No Pudge!’s misfortunes with the bags, and their vendors, was one of two factors that led the company to switch to a bag-in-box package. The second factor was in-store handling. “We learned that the stand-up bags just don’t stand up well to the retail market,” explains Frucci. She says that during distribution, the bags tended to get squashed. In an ideal retail environment, a clerk would straighten out each bag before placing it on a shelf. But Frucci knows there usually isn’t time for that.

“People stocking the shelves don’t use care when unloading a case,” she comments. “They grab it and stuff as many packs as they can on a shelf so that they don’t have to go back and restock more bags. Every time I’d go into a grocery store that carried our product, I’d be straightening the bags,” she adds. “The bags wore out after a while, they looked squashed, and there were often smears of ink on them.” These smears were due to problems that sometimes occurred during heat sealing, as described in the sidebar.

The unappealing or leaking bags not only limited sales, but also led to increases in what Frucci defines as “reclamation, or returns from distributors and stores. That led us to using a carton,” she explains.

Unusual carton size

But No Pudge! didn’t want to move into the traditional brownie/baking mix box that’s still prevalent on shelves today. “We’re a niche product, and I want us to stay that way,” Frucci states. She also knew that if the product switched from a 3½”-wide bag to a standard 5”-wide carton, “we’d lose shelf facings. We’re too small to afford that. And we’ve fought too hard for every inch of shelf space. We needed a unique box size.”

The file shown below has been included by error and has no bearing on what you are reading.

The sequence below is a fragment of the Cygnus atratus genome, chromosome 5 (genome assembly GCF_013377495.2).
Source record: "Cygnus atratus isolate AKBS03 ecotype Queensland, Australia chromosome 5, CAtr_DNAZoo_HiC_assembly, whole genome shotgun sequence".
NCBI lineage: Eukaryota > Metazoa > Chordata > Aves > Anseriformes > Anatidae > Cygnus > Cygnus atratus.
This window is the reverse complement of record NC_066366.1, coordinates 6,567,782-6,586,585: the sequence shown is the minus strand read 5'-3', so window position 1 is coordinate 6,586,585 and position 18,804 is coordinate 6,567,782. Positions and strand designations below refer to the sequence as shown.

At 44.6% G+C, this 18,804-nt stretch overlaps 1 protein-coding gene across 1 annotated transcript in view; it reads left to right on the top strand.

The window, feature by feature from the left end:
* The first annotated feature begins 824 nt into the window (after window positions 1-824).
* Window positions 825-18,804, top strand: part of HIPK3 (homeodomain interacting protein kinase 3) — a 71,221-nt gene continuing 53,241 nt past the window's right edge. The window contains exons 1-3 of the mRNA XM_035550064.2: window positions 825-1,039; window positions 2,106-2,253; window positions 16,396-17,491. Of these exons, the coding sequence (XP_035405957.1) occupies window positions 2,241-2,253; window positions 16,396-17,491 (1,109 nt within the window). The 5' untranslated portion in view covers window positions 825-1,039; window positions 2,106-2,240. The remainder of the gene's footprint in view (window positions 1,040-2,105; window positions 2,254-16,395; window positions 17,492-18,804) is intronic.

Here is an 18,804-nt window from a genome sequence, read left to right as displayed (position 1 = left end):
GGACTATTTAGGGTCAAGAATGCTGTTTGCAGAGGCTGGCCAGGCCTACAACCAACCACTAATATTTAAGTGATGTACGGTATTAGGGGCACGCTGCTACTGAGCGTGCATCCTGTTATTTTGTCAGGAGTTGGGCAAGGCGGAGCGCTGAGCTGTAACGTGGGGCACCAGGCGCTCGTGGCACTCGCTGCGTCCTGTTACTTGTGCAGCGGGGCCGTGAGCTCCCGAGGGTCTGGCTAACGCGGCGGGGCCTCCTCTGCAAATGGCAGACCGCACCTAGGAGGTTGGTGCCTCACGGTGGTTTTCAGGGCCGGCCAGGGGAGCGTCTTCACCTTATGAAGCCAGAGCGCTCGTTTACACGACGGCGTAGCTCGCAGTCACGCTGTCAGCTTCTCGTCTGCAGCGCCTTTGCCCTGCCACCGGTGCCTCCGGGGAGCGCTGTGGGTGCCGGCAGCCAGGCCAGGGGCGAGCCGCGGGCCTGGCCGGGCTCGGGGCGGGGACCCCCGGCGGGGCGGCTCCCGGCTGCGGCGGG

Fortune began to smile on No Pudge! when it sought suppliers for the new pack. Frucci’s husband, Paul, unexpectedly met an old college friend at a highway rest stop. Turns out the friend worked for a box/carton producer in Connecticut, Keystone Paper & Box. “This company is a ‘first-class’ supplier, and the antithesis of what I ran into with the bag companies,” says Frucci. “They jumped through hoops for us.” And they provided No Pudge! with the unique carton it sought. It measures 3½” wide x 7½” high x 2½” deep.

Keystone ships carton blanks to contract packager Concord Foods, which uses a cartoner from Econocorp to pack filled bags of the mix into cartons. Purchased for the No Pudge! application, the machine is equipped to accommodate the unusual carton size.

Rated at 20 carton/min speeds for the application, the Econocorp E-System 2000 is a portable cartoner. It includes a bucket conveyor to transport bags of the mix, an automatic product inserter, a unit that seals the carton ends with hot melt, and a debossing coder that delivers a production and lot code.